Last Updated on 8th January 2019 by Sarah and Justin
In all previous places we’ve visited, we found one park (sometimes two) that was lovely and relaxing. In Warsaw, we found six and we didn’t even come close to visiting all of them.
The crown jewel is Łazienki. Situated a bit south of the city center, it’s sprawling and stunning. From the main entrance on the street (note, Warsaw’s parks only have one or two entrances), you first see the Chopin monument (he’s a big deal in this city), sitting at the back of a small pond and surrounded by flowers. There are benches all around, and there are free concerts on Sundays. You then descend into a forest and find paths decorated with Japanese lanterns. The Palace on the Isle is a beautiful building surrounded by bridges, water, and an old amphitheater. Behind it, we found a peacock (apparently they are common in Łazienki). The whole place feels secluded and separate from the rest of the city. And very special.
The park closest to our apartment was Saski, the oldest public park in Warsaw and one of the first publically accessible parks in the world. Much of the park and its buildings (including the Saski and Brühl Palaces) were destroyed during WWII and it has been only partially restored. But to us, it was still quite lovely. On the Eastern edge of the park is the Tomb of the Unknown Soldier. Inside there are ponds and fountains and sculptures lining walkways. We were happy to have it so close by to where we were staying. Justin explored every inch on numerous runs.
Warsaw University Library Garden
Learning more about Warsaw’s history
Everyone says the Warsaw Uprising Museum is a must-do when visiting Warsaw and we agree. It’s set in a really cool building with a ton of photos and videos and artifacts. All the personal stories it tells about the uprising are extremely powerful. Tip: it’s free on Sunday!
The Warsaw Uprising Memorial is set in front of the Supreme Court building (not by the museum). The memorial is beautifully sculpted and quite moving. The Supreme Court building is imposing and incredibly cool looking.
The POLIN Museum of the History of Polish Jews is massive and informative. There’s a lot to read and learn here – you could spend a whole day if you really wanted to. Tip: it’s free on Thursday!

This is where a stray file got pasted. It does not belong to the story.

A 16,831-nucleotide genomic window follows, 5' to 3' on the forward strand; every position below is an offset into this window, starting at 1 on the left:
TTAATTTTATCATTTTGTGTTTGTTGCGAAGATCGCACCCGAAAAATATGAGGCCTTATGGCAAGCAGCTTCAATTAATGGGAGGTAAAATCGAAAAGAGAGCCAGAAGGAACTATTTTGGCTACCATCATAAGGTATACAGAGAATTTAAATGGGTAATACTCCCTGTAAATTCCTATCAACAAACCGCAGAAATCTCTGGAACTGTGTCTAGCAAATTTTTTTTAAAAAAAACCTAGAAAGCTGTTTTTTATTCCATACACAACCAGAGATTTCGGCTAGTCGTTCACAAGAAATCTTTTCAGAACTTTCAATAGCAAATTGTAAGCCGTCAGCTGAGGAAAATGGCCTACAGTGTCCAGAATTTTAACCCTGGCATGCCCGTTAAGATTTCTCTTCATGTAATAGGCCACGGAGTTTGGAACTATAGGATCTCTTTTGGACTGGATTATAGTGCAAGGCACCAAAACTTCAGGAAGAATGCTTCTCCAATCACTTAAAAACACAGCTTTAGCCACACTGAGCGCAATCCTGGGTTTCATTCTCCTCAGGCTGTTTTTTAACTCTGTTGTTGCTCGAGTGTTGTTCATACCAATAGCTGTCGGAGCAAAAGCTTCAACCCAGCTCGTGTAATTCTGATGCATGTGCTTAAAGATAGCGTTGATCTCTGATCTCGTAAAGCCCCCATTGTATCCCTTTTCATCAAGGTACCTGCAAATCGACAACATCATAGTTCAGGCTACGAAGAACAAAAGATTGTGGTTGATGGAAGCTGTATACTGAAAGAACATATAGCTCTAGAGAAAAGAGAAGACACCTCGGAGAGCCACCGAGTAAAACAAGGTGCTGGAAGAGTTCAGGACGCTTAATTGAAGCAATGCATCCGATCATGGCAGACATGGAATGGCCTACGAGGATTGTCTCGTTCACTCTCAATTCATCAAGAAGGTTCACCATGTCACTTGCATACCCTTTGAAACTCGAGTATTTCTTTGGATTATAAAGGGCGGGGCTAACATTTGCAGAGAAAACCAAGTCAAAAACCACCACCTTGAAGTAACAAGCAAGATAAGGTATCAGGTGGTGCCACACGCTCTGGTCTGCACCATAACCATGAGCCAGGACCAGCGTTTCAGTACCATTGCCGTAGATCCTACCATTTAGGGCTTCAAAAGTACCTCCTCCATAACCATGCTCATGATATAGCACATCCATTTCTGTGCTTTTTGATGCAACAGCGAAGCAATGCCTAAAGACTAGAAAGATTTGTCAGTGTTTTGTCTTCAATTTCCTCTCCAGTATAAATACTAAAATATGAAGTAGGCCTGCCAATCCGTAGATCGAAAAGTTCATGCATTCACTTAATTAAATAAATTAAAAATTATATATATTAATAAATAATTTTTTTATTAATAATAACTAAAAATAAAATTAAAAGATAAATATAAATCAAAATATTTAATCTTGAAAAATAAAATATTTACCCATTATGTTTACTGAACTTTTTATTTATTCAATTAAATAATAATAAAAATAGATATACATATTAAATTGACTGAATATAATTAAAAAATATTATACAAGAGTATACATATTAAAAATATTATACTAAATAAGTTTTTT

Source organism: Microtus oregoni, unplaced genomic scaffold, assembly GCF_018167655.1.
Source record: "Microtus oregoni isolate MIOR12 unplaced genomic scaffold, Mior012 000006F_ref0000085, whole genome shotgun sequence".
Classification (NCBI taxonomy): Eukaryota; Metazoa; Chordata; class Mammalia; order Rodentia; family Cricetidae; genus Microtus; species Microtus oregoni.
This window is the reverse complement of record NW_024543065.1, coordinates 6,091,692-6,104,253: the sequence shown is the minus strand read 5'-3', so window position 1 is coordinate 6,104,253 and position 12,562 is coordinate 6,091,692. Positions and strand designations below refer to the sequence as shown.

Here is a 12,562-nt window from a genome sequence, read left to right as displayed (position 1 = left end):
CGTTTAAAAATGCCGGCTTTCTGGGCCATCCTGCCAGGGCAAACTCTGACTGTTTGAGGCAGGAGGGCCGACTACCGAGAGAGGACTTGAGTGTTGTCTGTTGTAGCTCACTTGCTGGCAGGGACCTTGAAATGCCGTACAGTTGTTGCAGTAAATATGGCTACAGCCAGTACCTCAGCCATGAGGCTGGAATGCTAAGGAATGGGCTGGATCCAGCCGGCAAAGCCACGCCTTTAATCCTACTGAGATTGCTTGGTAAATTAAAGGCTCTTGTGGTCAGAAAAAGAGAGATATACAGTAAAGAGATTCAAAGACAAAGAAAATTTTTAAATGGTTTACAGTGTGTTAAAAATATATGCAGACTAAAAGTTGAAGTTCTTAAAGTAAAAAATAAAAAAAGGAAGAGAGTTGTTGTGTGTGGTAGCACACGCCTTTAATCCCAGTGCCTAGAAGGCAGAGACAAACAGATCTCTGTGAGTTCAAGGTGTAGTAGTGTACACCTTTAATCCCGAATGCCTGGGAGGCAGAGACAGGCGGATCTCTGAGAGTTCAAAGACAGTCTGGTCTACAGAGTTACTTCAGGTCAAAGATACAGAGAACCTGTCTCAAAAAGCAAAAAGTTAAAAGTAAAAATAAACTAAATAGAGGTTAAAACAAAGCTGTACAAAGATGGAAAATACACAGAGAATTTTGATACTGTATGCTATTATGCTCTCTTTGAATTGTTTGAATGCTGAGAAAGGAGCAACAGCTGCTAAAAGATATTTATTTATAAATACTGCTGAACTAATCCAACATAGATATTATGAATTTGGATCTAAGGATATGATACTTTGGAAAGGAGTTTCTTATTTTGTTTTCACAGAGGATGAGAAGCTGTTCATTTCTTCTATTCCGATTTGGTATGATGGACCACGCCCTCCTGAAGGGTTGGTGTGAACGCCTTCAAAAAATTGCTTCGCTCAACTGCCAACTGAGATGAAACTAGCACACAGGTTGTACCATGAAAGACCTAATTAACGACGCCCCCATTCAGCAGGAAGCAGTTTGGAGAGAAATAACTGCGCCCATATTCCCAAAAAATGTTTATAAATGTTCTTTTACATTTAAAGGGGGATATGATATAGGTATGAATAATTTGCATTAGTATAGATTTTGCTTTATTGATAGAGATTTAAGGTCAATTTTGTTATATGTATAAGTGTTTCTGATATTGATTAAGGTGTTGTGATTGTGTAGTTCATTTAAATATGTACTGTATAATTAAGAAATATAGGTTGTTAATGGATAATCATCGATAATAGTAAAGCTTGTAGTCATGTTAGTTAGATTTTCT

The Old Town and the New Town
The Old Town was completely rebuilt after the war and it’s colorful and quaint as Old Towns tend to be. But I think we liked the streets in New Town leading up to the Old Town better. There are a couple big streets bustling with shops and restaurants and beautiful buildings and in their own right. It’s a really nice stroll to approach the Old Town and take it all in. We did explore the Royal Castle which is on the outskirts of the Old Town. It’s a beautiful building with ornate rooms and a great collection of paintings.
The Palace of Culture and Science
Eats and Drinks
- We didn’t eat out at a Polish restaurant in Warsaw. Instead we had Pho at a Vietnamese restaurant, crazy hot peppers and other specialties at a Bosnian restaurant, and delicious homemade pasta at an Italian restaurant (Dziurka od klucza – highly recommended).
- We went to a great beer bar called Piw Paw. There are 3 locations. The one we went had 60+ beers on tap, but the largest has 90+. It had a great selection of Polish beers as well as imports. Super chill atmosphere and delicious free sunflower seeds.
- Fortuitously, a really great market called Hala Mirowska was a block away from our apartment so we went there several times to get fresh veggies to cook for dinner.
Other thoughts and tips:
- If you’re spending a week in a city, research when the free museum days are. We did this right when we arrived and it was great.
- For those travelers who also have a lung disease or mobility issues, there are some stairs and hills in Warsaw. We encountered them in Łazienki, going down to the library, and then at the library park itself.
- Polish supermarkets are awesome and everything is quite inexpensive.
- The dogs are nice too.